OTOH, there are plenty of low, and I mean loooww, end companies that don't care what the supplier uses as long as it doesn't rust, but the major manufacturers (and anyone with a reputation in the industry for any quality as all to protect) do.

    There are instances where a supplier will make a change for easier manufacture and then not make the company fully aware, if at all, of that change or they'll skip some QA checks or similar failures and you'll see off locks, inadequate heat treats, substituted "equivalent" materials resulting in poorer longevity and this will get caught and resolved (usually between the supplier and company or the supplier is replaced).


    That said, when you see the sort of bad design elements from Gerber that have come out lately, and been recalled, you start to wonder what has gone wrong in their design and QC departments.

    Companies that stay on top of their manufacturing partners put the extra effort in to verify the quality of the product before a thousand ship with the same defect. Those that don't suffer the consequences.
     
  5. RetiredUSNChief

    RetiredUSNChief Member

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    I stand corrected!

    ;)
     
  6. JohnKSa

    JohnKSa Member

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    I've always had pretty good luck with Cold Steel products. That said, I haven't gotten into their more esoteric/exotic products and have stuck with their basic folding knives. The prices aren't out of line for what I get and I've not had performance issues once they stopped using plastic pocket clips.

    Their "testing" videos are over the top, but they do contain some useful information amongst the hype.
     
  7. Lone Star

    Lone Star Member

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    I think some Cold Steel products are good, but really prefer Fallkniven. They're more nicely made and I prefer the styling differences in the Swedish brand in similar models.

    Fallkniven uses VG-10 as the core steel in their laminated blades.

    Rather than rely on hyperbole or drama in videos, they have their knives tested by the Technical University of Lulea (Sweden) and passing severe trials by both Swedish and US military examiners.

    Their F-1 model is the standard survival knife for Royal Swedish Air Force pilots and it and the S-1 passed grueling trials to receive approval for purchase with unit funds for USAF and Naval aviation crews. They have a national stock number to facilitate ordering. The A-1 model also passed tests, but is too large for the sheath on US survival vests. It is quite popular with Norwegian Marines, who have also used the A-2 in Afghanistan.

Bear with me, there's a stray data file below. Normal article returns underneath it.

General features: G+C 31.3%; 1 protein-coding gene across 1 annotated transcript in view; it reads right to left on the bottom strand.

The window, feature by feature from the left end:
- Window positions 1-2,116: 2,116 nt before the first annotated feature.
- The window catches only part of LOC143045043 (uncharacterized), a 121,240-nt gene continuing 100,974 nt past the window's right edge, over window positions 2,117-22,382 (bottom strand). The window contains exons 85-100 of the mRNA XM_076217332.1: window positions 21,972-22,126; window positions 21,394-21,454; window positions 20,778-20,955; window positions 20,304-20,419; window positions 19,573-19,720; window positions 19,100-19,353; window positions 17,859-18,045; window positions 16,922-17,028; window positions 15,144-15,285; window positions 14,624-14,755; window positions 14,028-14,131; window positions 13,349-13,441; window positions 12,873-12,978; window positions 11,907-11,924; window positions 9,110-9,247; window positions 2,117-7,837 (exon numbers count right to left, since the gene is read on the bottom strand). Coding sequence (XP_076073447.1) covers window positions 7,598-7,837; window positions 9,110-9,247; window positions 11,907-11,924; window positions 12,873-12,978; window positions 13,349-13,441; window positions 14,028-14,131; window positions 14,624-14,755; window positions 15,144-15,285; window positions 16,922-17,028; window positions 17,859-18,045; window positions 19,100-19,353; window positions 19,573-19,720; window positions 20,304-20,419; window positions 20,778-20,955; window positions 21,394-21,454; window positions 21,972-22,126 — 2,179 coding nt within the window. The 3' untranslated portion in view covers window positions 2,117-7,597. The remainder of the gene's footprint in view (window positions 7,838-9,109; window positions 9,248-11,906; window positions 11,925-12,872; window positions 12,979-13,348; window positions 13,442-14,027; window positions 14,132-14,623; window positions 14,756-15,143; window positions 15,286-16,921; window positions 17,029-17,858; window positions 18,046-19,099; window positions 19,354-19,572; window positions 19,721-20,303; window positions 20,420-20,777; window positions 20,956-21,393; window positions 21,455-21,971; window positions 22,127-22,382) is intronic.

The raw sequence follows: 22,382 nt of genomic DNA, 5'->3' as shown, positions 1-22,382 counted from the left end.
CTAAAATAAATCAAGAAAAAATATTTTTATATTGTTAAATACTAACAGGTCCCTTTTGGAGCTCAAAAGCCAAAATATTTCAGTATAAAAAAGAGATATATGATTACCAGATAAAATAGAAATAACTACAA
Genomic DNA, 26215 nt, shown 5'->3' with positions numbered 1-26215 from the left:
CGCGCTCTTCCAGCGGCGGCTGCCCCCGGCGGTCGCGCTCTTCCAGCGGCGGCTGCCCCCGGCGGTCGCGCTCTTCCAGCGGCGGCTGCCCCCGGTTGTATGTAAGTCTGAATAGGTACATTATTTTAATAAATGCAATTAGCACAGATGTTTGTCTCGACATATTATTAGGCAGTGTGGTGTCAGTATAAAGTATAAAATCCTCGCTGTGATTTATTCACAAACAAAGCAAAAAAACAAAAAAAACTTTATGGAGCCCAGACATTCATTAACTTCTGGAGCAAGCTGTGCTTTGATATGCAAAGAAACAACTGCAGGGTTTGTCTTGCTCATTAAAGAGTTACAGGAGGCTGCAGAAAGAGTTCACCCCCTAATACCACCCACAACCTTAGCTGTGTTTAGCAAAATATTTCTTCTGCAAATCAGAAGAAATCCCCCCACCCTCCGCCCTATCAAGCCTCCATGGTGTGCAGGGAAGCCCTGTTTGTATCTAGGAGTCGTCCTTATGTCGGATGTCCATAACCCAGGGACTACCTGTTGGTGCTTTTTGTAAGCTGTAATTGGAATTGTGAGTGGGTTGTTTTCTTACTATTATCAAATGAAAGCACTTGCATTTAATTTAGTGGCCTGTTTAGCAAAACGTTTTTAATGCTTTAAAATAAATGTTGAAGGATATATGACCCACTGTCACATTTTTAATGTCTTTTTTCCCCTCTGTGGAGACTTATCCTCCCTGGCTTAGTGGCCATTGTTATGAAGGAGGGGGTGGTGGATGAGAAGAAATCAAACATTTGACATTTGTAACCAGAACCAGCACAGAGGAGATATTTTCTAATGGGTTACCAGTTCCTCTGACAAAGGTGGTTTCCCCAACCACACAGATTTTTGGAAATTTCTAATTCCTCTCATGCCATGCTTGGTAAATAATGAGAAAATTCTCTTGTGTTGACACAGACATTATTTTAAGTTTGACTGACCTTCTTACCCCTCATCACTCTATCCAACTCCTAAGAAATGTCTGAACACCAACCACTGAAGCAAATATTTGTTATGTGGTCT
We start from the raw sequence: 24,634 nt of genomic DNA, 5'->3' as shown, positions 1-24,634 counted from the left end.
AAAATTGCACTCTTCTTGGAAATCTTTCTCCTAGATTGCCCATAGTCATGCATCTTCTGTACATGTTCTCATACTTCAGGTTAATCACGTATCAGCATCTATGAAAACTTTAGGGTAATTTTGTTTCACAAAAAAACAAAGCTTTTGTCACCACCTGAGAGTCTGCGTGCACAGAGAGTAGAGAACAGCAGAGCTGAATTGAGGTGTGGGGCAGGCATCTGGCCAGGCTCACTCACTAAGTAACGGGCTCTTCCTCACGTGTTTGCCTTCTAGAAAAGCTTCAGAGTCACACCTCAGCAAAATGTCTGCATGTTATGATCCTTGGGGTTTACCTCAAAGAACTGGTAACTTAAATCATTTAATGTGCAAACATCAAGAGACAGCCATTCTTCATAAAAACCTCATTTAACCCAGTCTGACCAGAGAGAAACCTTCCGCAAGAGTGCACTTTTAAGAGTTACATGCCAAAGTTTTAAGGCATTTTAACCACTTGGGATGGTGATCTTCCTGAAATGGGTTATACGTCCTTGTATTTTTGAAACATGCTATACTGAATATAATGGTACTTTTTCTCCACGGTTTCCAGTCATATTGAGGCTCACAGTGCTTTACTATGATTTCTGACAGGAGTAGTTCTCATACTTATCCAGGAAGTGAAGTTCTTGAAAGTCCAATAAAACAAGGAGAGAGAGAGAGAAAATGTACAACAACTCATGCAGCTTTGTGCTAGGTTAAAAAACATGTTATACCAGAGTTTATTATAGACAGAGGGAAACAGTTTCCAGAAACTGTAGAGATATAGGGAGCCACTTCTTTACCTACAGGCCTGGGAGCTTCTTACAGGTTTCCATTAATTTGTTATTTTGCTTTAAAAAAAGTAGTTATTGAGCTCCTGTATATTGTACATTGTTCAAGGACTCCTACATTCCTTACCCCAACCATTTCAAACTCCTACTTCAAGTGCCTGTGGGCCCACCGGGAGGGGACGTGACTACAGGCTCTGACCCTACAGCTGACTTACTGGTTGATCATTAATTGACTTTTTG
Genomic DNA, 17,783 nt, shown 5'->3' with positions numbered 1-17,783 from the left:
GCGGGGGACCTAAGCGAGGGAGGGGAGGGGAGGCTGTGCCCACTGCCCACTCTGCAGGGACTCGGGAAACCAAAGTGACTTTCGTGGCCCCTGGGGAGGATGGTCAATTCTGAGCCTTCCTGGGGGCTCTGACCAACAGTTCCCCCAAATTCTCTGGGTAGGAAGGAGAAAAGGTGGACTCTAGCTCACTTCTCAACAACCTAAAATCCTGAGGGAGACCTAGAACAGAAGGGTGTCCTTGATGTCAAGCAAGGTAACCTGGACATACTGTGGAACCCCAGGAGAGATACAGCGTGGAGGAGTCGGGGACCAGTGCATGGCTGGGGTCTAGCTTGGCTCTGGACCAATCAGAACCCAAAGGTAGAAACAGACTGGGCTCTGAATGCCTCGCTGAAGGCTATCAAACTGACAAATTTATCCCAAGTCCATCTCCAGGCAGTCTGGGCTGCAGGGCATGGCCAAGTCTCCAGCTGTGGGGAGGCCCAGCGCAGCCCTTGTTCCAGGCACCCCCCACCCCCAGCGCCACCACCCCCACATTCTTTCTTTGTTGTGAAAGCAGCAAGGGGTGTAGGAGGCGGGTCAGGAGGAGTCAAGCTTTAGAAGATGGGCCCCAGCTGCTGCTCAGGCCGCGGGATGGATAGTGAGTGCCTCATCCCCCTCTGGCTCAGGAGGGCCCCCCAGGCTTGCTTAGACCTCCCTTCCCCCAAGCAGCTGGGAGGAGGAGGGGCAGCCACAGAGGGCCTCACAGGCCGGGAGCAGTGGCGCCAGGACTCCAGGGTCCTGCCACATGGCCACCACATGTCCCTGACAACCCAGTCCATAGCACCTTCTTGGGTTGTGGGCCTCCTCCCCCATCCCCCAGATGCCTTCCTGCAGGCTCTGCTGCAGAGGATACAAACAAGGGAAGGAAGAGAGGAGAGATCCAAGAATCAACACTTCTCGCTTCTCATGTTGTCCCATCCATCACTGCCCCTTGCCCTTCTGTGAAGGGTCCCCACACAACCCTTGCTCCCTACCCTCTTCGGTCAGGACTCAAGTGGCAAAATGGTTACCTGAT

Also, the original SOG SEAL 2000 knife passed severe US Navy trials before being bought for Naval special warfare personnel. I read Steven Dick's report on that in National Knife Magazine. I was impressed. That design has since been changed. I don't like the looks of the present one,but it may be just as strong. That knife has a very heavy tang inside the synthetic handle. The original one would be among my top choices in a dive knife. My other dive knife choice is the Randall Model 16.

    I'd prefer these other knives to anything that Cold Steel makes. Just PART of that decision rests with Cold Steel's marketing methods. I'd actually be embarrassed to carry a Cold Steel, in view of their image. But overall quality and balance factors also cause me to prefer those other brands.

    BTW, I insist on high carbon stainless blades. The better ones do take and hold a good edge and are quite tough.
     
    Last edited: Oct 18, 2013
  8. Sam Cade

    Sam Cade Member

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    Fällkniven are pretty decent knives.
    [​IMG]

    Don't much care for the grip.

    There is much Cold Steel DNA in the Fällknivens but they are superior materially these days.
     
  9. deputy tom

    deputy tom Member

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    I like Coldsteel knives but won't pay retail for them. YMMV. tom.
     
  10. MICHAEL T

    MICHAEL T Member

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    I agree I won't pay his MSRP either.
     
  11. ugaarguy

    ugaarguy Moderator Staff Member

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    I won't pay MSRP for any knife, CS or other brand. There are too many reputable retailers with great pricing.
     
  12. Deltaboy1984

    Deltaboy1984 Member

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    I hit Amazon or Ebay I never pay retail.